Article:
Allain Duhangan Hydroelectric Project (ADHP) was proposed by AD Hydro Power Ltd. (ADPL); it is a run-of-the-river 192 MW hydro power project at the confluence of Allain & Duhangan rivulets at Prini village (closed to Manali and Jagatsukh towns) of Kullu district in Himachal Pradesh state of India. The area is very well known for prosperous agriculture (especially apple orchards) and touristic attractions, including trekking and skying facilities.
The proposed project harness hydro energy from a combination of glacial snow melt and monsoon rains in the two rivulets and supply it to various consumers through Northern Regional Grid (NR grid). This project also includes the construction of a 175 km high voltage line for transmission of power to the national grid connection point located at Nalagarh in Himachal Pradesh. Its construction started in April 2010 and was inaugurated in 2012.
With support from the World Bank Group, the Norwegian government, private investors built the plant. According to the Norwegian company, "Through generation of renewable energy, Allain Duhangan will replace some of India`s thermal power production and the UN confirms the project will reduce global CO2 emissions by an estimated 495 000 tonnes annually. " . The project was also taken up under the United Nations Framework Convention on Climate Change (UNFCCC). At that time, it was the largest among all the hydropower projects from all over the world registered to get credits under CDM. It is also slated to get the largest number of credits, at around 4.94 million CERs (Certified Emission Reduction credits). This was in spite of the fact that there is evidences that it had been conceived far before applying to CDM and had been even given a first financial clearance. It is therefore hard to prove that it responds to the additionally CDM criteria. The South Asian Network on Dams, Rivers and People (SANDRP) also notes that it is "interesting to know that ADP is India’s first merchant hydropower project. This means that the project developer will not have any power purchase agreement with any electricity board or distribution company. It would rather sell the project based on short term contracts based on spot market prices. What this implies is that the project developer found the project so economically viable that he decided to forgo the relative safety of PPA and was ready to take up the risk of merchant sale. The project was thus more viable than most other hydropower projects that require PPA. This should again be a factor in disqualifying the project from consideration of CDM credits". The network thus considers that this is a $75 Million fraud, as this is the sum it would get at the time of CDM application from CERs . The Certified Emission Reductions will be sold to the Italian Carbon Fund for which the World Bank is the Trustee.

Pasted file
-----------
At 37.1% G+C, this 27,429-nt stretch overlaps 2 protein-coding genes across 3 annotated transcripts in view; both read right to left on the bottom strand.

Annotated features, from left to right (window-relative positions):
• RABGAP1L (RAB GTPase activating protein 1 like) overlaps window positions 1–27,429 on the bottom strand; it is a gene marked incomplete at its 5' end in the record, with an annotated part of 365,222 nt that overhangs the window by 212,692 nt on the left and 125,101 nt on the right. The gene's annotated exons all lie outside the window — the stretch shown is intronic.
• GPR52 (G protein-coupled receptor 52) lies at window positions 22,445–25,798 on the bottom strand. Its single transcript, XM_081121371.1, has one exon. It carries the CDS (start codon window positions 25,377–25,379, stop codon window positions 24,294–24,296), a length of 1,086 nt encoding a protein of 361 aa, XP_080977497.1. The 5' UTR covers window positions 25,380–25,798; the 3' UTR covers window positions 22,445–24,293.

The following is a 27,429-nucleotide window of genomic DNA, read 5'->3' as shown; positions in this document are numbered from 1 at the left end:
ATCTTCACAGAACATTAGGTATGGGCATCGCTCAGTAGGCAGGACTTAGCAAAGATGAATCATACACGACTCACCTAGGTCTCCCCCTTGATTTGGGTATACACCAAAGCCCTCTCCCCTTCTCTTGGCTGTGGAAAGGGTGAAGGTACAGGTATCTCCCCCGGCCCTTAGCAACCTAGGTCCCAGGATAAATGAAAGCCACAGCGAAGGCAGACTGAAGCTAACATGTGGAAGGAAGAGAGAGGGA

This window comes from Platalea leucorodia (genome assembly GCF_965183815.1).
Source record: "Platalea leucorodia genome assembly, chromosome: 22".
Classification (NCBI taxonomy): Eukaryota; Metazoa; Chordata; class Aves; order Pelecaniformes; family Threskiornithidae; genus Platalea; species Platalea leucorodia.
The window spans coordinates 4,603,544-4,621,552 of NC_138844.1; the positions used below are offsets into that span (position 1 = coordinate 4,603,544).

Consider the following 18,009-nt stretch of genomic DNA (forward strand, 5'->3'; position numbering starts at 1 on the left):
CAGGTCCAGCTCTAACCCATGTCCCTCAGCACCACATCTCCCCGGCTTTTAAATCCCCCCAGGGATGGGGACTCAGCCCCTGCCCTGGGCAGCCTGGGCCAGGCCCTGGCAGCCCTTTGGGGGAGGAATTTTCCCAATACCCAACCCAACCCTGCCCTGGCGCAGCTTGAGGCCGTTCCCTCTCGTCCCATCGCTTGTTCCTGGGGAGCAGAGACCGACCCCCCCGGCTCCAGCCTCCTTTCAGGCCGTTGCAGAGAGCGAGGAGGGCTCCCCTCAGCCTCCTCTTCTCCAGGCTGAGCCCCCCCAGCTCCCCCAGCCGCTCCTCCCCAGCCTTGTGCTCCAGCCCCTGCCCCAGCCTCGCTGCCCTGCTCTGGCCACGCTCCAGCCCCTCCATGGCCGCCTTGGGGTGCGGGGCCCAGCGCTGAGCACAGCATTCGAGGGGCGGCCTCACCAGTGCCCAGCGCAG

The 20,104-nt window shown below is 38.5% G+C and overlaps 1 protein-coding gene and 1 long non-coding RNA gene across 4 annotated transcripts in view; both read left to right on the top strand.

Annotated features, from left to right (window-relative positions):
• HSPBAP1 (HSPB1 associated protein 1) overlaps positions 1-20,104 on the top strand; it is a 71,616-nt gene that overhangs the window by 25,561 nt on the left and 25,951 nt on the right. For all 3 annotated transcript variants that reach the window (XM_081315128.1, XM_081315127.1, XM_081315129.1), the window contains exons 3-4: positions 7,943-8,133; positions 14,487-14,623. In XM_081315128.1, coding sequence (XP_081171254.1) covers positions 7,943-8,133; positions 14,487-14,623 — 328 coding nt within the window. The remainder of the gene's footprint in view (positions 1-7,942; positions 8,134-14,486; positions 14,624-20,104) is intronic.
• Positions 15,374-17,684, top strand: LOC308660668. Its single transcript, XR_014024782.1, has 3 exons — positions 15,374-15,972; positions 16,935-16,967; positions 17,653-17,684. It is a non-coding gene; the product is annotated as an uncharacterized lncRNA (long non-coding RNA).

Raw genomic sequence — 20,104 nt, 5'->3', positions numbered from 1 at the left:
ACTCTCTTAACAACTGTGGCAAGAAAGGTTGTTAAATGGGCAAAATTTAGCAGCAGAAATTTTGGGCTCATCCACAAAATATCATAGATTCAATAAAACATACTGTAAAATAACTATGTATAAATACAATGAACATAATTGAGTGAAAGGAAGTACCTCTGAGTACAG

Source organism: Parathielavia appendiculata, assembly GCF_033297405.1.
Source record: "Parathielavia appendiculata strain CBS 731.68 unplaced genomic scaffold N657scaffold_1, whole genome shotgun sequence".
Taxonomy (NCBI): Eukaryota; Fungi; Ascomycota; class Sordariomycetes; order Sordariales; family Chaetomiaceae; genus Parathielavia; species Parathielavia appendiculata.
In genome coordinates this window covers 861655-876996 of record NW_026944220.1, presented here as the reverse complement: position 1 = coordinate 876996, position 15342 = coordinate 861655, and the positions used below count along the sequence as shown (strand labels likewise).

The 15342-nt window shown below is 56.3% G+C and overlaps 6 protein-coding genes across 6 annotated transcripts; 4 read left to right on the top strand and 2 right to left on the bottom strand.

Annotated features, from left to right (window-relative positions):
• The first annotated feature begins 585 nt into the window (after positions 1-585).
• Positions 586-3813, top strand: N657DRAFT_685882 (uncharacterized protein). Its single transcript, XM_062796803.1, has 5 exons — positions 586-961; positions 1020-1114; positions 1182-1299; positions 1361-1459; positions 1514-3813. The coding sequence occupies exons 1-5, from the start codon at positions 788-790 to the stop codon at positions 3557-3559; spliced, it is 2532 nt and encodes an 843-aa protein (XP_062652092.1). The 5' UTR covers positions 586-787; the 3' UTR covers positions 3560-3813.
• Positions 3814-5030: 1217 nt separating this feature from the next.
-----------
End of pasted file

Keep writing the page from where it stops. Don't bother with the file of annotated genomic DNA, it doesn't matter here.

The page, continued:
The project has caused many protests and mobilizations in the region. The project is in fact located on village lands, affecting the local population and their means of livelihood as it will divert the creeks on which the farmers have so far depended for their livelihoods. It will also affect apple fields and tourism related activities. Local people have filed numerous complain letters, such as to the President of the World Bank and the Ombudsman of the IFC, which is also financing the project. In this last letter, they state: "The project is likely to dry up the Duhangan river, which is a lifeline for Jagatsukh village as the whole village (as some others) depend on the river for our drinking water, for our irrigation water and the river has great cultural and religious significance for the village. Our concerns on this issue have not been satisfactorily addressed by the company, the consultants for the ESIA or the IFC in spite of repeated reminders about these concerns" [6, 7, 8] Ironically enough, since not all the villagers will be physically displaced, they are falling through the cracks of the World Bank’s safeguard policies and are not entitled to compensation measures.
Also, the dam has brought 2,000 foreign workers into the region, along with illegal logging and serious accidents in the town of Jagatsukh.
This is not an isolated story in this region, unfortunately. With plans to add 150,000 megawatts of hydropower capacity in the Himalyan Arc, the dam builders and governments of India, Pakistan, China, Nepal and Bhutan are intent on turning it into the world’s region with the highest concentration of large dams . Peter Bosshard of International Rivers notes "Global warming compounds the risks of the new dam building spree. Climate change is affecting the Himalayas faster than any other world region. In the short term, glacial melt and unpredictable weather patterns are heightening the safety risks which Himalayan dams pose to the downstream populations. Over the longer turn, the disappearance of the region’s glaciers will strongly affect water flows and the economic basis of the proposed dams."